There is no feeling quite like the one you get when you hear a wailing siren and look up to see flashing blue lights in your rear view mirror. The initial panic that you are about to get pulled over can make your driving erratic even if, as in most cases, the emergency vehicle simply wants to get by.
The police, fire service and ambulance are all permitted to use blue flashing lights and sirens when reacting to an emergency situation, they are also allowed to break certain road regulations and speed limits, including driving through red lights if the circumstances dictate. Other services are also permitted to use flashing blue lights including coastguard, mountain rescue bomb disposal and medical transplant services. Additionally a doctor answering an emergency call will use flashing green lights.
When you first see the blue flashing lights you must override the feeling of panic and stay calm, in most cases the emergency vehicle will just want to get past as quickly, safely and smoothly as possible. Avoid the temptation to slam on the brakes and pull up on the curb, instead look ahead for a safe spot to pull over and then indicate so the following driver knows what you are doing.
Once the emergency vehicle has passed you by, resist the temptation to pull straight back out again, as it is possible that the emergency may require several vehicles and so other emergency services may also be following closely behind. Once they have passed take a few moments to reassess the traffic situation before pulling back out as the event may have left other roads users slightly alarmed or confused.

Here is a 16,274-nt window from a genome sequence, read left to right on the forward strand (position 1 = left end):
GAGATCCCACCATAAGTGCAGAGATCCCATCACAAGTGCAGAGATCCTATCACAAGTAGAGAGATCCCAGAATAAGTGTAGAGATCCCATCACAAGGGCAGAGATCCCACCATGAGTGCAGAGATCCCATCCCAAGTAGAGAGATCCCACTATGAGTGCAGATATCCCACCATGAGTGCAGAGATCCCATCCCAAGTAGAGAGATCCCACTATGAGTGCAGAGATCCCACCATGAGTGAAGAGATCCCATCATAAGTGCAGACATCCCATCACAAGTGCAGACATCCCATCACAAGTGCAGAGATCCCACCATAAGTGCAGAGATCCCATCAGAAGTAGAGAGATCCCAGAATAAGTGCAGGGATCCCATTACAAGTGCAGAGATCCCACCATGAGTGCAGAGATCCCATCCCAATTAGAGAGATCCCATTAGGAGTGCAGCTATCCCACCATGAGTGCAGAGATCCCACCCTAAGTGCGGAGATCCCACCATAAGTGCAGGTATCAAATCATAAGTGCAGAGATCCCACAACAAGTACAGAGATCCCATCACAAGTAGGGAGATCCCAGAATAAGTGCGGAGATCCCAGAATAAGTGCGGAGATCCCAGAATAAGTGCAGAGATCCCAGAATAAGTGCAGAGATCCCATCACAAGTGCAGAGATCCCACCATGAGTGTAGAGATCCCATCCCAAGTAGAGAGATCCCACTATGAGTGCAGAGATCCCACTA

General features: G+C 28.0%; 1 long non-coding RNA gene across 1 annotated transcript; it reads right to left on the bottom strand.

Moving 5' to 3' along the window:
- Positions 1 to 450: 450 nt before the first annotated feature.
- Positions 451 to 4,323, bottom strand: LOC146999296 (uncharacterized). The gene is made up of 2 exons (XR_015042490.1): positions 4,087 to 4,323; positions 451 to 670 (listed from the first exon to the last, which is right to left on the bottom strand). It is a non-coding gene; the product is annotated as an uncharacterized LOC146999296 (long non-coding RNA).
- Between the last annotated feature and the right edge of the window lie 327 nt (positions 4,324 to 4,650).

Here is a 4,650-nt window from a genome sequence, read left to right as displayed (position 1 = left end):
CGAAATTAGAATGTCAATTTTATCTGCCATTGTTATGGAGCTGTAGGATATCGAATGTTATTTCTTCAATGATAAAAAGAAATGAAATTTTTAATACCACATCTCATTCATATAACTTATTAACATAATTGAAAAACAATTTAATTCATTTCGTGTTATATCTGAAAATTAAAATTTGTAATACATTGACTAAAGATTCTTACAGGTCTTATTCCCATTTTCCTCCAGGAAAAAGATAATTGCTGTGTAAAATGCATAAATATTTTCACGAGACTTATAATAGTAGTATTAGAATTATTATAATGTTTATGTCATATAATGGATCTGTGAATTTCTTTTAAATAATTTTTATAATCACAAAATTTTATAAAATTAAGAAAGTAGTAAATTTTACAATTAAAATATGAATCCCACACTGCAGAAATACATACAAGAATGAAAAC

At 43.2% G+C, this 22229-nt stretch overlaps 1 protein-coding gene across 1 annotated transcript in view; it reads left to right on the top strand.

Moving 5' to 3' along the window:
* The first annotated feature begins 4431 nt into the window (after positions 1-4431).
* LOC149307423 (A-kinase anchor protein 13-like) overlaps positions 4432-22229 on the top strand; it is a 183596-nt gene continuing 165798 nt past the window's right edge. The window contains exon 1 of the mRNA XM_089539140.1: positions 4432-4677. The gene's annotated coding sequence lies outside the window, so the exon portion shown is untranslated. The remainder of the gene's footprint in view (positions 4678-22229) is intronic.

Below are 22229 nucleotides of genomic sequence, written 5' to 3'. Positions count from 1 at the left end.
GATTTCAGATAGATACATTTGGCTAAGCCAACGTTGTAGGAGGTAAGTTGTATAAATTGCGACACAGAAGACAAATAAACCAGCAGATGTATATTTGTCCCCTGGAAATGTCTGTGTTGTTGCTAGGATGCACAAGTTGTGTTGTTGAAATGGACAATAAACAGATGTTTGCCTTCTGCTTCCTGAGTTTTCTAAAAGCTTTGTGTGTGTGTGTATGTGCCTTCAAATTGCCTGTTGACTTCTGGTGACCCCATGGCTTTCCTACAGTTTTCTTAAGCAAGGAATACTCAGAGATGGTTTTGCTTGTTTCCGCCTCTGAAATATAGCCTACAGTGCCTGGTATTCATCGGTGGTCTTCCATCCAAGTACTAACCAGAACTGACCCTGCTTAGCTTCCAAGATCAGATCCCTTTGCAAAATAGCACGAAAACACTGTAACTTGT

Often you will hear the siren before you see the emergency vehicle, and although siren technology has advanced beyond the basic two tone siren, it can still be difficult to locate where the sound is coming from. If this occurs at a junction then take extra time to try and locate the source of the sound before proceeding.
If you are being followed by a police car which requires you to stop, then they will normally do so by flashing their car headlight bulbs, indicating and pointing to you to pull over to the left. Remember you must still find a safe place to pull over and once stopped you should switch off the engine. Remain calm and courteous to the police officer at all times and be prepared to produce your driver's license, certificate of insurance and any other relevant motoring documents.
Alongside the Police patrol cars you may now also see the Highways Agency Traffic Officers on motorways. Often their vehicles can be confused for police cars as they have similar reflective markings and blue lights on the roof. Remember, whilst a Traffic Officer cannot charge you with any motoring offenses, including speeding, it is an offence not to comply with their directions.